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Qualified expenses

For those who meet all the space usage requirements outlined above, a variety of expenses are eligible to be written off on your annual tax return.

"If part of the home is used exclusively and regularly for business purposes, a taxpayer may be able to deduct expenses such as mortgage interest, real estate taxes, insurance, utilities, repairs, and depreciation for the area used," says JustAnswer financial expert and CPA Angela Anderson.

The IRS list of expenses that can be deducted also includes rent, casualty losses, and maintenance. In general, a taxpayer may not deduct expenses for the parts of their home not used for business; for example, expenses for lawn care or painting a room not used for business.

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How to claim the deduction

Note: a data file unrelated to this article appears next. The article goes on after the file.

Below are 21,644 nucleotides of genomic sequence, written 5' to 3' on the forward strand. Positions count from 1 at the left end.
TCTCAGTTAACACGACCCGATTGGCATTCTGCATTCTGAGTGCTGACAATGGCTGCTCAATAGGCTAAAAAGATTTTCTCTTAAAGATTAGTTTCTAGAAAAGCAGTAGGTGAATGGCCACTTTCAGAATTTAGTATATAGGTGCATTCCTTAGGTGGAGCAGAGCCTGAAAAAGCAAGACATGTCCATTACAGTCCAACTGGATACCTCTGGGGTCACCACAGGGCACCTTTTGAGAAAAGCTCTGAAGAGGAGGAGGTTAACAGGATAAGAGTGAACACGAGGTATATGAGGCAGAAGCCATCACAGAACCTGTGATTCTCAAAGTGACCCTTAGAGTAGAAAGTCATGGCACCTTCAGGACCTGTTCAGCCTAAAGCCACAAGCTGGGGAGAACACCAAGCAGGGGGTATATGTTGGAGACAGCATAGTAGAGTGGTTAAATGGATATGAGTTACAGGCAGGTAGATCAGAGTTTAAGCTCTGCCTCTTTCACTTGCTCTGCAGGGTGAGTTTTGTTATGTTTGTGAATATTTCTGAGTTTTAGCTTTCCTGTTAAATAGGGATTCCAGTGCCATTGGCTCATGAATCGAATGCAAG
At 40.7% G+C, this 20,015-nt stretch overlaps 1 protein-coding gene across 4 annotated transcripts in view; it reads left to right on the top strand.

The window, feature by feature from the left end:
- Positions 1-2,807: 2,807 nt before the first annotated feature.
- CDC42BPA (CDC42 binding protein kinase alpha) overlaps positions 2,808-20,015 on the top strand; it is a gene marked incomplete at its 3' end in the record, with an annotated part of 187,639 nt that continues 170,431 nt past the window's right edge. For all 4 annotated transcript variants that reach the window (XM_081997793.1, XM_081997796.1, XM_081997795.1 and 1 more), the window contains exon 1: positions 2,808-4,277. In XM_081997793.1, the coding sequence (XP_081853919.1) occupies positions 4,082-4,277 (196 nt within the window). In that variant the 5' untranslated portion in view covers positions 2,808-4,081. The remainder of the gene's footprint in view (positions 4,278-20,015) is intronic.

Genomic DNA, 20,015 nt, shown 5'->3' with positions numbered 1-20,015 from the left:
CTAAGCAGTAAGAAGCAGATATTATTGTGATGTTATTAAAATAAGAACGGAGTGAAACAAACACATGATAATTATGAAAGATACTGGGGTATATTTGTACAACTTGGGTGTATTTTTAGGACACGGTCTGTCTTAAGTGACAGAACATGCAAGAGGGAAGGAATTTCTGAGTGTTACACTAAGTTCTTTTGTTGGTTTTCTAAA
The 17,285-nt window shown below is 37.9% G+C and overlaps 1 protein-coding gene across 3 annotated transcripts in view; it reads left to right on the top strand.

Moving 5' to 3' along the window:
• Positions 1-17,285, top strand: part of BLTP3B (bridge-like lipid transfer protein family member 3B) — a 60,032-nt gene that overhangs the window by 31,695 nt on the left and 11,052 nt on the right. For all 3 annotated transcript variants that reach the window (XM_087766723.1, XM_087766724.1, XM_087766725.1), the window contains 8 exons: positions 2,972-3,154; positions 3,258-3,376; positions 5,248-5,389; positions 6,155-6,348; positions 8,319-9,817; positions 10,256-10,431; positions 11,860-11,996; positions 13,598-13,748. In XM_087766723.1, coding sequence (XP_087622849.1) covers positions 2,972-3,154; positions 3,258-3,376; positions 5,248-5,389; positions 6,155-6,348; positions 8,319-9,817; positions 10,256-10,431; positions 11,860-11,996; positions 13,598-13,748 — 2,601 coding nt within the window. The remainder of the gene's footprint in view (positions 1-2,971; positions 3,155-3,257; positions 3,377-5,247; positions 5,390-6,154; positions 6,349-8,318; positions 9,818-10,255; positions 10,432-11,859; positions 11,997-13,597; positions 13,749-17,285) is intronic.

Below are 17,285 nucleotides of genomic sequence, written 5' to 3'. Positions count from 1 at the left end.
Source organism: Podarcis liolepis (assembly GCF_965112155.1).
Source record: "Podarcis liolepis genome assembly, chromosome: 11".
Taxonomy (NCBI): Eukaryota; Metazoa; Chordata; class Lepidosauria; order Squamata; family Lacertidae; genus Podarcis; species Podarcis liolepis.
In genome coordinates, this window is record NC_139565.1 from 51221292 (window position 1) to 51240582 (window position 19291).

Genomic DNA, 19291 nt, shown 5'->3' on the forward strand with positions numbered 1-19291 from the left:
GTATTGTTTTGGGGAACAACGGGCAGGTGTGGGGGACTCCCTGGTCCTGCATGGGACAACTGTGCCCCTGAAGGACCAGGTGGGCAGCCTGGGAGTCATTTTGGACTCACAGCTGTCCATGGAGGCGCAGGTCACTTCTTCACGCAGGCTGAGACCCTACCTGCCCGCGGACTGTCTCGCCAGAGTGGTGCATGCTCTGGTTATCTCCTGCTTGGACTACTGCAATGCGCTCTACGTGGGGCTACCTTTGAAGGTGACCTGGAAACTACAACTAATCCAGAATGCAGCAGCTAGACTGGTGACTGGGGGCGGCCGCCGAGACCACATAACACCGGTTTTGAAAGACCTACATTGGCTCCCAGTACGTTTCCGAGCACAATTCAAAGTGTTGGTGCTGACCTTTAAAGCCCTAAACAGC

The IRS notes that taxpayers can either use the "regular" or "simplified method" to determine the appropriate home deduction for their annual tax returns.

The simplified method provides a rate of $5 per square foot for business use of the home with a maximum allowable deduction of $1,500. Here's what that means in practice:

"Under the simplified method you calculate the area of the home used for the trade or business," explains Rob Burnette, CEO, financial advisor and professional tax preparer for Ohio-based Outlook Financial Center. "The maximum area allowed is 300 square feet. Multiply that total area by $5. Using this example, the maximum deduction would be $1,500.

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Using the regular method may or may not yield a higher deduction on your income taxes, but the record keeping and calculations for this approach are extensive, continues Burnette.